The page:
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BMA care records boycott falters

Connecting for Health is pressing ahead with the rollout of Summary Care Records, with the BMA's non-cooperation plans in apparent disarray.

Dorset has followed Bolton and Bury to become the third PCT to join the early adopter programme, with a further three PCTs due to be announced shortly.

But GPs unsure whether to take part in the scheme are facing conflicting advice from the BMA, which adopted a policy of non-cooperation at this year's annual representative meeting.

The policy advises members 'not to co-operate with centralised storage of all medical records as this seriously endangers patient confidentiality.' However, the BMA's Working Party on IT, which will consider how to adopt the policy and what guidance should be issued, has yet to meet following the ARM and a gathering of the committee scheduled for this week was postponed because of various member commitments.

Dr Richard Vautrey, GPC negotiator and member of the BMA's Working Party on IT, said: 'From a GPC perspective, it was clear at the LMCs conference we wanted to learn from the pilot sites – particularly to assess the impact on workload and to assess how acceptable the Summary Care Record was to patients.

'Clearly the BMA's advice is that practices shouldn't get involved – I think that's a decision practices need to make in the context of those conferences.'

In Dorset, six practices representing 31 GPs have so far signed up to the scheme. Their 36,000 patients will be given 16 weeks – until early November – to opt out, with their records being uploaded under the implied consent model if they do not.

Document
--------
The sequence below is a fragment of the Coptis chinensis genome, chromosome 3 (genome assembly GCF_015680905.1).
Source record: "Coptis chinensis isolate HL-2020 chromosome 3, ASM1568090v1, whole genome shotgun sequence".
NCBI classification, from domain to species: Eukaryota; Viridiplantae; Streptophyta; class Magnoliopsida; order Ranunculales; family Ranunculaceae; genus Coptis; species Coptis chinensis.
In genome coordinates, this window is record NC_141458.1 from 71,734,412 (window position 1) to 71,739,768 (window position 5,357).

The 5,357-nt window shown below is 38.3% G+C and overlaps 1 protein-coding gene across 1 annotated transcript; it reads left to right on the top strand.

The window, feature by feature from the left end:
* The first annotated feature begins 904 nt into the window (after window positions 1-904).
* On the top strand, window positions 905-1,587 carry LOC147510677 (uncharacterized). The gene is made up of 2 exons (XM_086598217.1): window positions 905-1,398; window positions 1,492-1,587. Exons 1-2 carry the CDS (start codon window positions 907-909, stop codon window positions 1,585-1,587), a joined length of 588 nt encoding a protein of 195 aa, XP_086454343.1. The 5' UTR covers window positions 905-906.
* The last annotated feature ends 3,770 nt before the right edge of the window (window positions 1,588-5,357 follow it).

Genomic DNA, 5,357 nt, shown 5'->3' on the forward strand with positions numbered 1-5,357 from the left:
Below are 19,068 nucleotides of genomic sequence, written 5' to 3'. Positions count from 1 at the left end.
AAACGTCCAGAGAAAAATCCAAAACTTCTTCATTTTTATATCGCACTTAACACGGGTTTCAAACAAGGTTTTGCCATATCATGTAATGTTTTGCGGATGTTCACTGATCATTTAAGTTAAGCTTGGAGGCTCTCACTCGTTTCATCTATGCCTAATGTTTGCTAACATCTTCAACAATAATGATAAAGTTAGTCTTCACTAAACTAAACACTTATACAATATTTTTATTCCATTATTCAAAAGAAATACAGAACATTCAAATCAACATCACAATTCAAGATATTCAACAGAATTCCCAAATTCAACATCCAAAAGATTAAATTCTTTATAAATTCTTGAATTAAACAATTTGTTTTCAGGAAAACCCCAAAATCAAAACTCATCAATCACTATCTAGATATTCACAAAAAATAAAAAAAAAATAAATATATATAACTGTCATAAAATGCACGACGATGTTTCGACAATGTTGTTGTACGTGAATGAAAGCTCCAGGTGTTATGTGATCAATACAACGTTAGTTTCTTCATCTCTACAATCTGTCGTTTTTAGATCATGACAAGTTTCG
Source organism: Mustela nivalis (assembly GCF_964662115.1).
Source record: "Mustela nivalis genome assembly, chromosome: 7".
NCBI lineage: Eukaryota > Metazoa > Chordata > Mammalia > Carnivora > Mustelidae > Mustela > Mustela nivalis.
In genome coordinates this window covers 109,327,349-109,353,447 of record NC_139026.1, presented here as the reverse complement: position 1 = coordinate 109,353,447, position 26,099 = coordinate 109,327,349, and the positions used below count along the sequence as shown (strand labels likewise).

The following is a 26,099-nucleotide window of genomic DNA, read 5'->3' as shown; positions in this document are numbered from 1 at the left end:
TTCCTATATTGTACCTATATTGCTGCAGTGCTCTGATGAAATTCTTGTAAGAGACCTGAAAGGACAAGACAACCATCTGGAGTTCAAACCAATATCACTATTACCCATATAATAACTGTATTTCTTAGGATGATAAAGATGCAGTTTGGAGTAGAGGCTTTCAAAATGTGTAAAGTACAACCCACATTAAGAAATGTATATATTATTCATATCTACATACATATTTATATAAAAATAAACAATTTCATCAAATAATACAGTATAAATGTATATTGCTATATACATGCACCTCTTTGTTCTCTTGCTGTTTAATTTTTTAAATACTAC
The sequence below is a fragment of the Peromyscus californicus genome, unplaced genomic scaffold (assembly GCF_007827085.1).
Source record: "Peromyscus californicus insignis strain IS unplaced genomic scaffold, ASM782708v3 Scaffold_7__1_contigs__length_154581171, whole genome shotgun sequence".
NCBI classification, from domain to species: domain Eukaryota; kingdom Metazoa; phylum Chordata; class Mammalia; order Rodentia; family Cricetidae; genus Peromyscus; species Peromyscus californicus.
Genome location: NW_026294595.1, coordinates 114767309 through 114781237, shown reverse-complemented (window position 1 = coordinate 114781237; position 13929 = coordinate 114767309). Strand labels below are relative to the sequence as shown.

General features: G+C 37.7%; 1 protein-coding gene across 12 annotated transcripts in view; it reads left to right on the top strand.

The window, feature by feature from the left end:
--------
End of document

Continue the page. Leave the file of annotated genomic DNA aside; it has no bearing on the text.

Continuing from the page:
Dr Jon Orrell, a GP in Weymouth leading the Dorset rollout, said it would help the 'separate tribes' of the NHS to communicate with each other.

Dr Graham Archard, a GP in Christchurch and a member of Dorset LMC, said although he could see 'potential benefits' of the scheme, he thought Connecting for Health 'should look very seriously at a specific opt-in rather than an opt-out'. Although his practice was yet to take part, up to 200 of its 9,000 patients had already chosen to opt out, he said.

'I feel that is probably the tip of the iceberg,' he said. 'If we were going to be an early adopter I think at the very least we'd need to contact our patients to advise them about it.'

Dr Archard said GPs in Dorset had received no guidance from the BMA. 'I respect the BMA's view but we wouldn't automatically jump over the cliff with them.'

Dr Gillian Braunold, GP clinical lead for Connecting for Health, attacked the BMA's lack of consistency, comparing its opt-in policy on care records to its organ donation opt-out policy. 'The logic that the BMA is happy for patients to have an opt-out policy on organ donation so parts are donated without explicit consent, yet access to the information to find out what patients want has to be implicitly consented, is nonsensical.'

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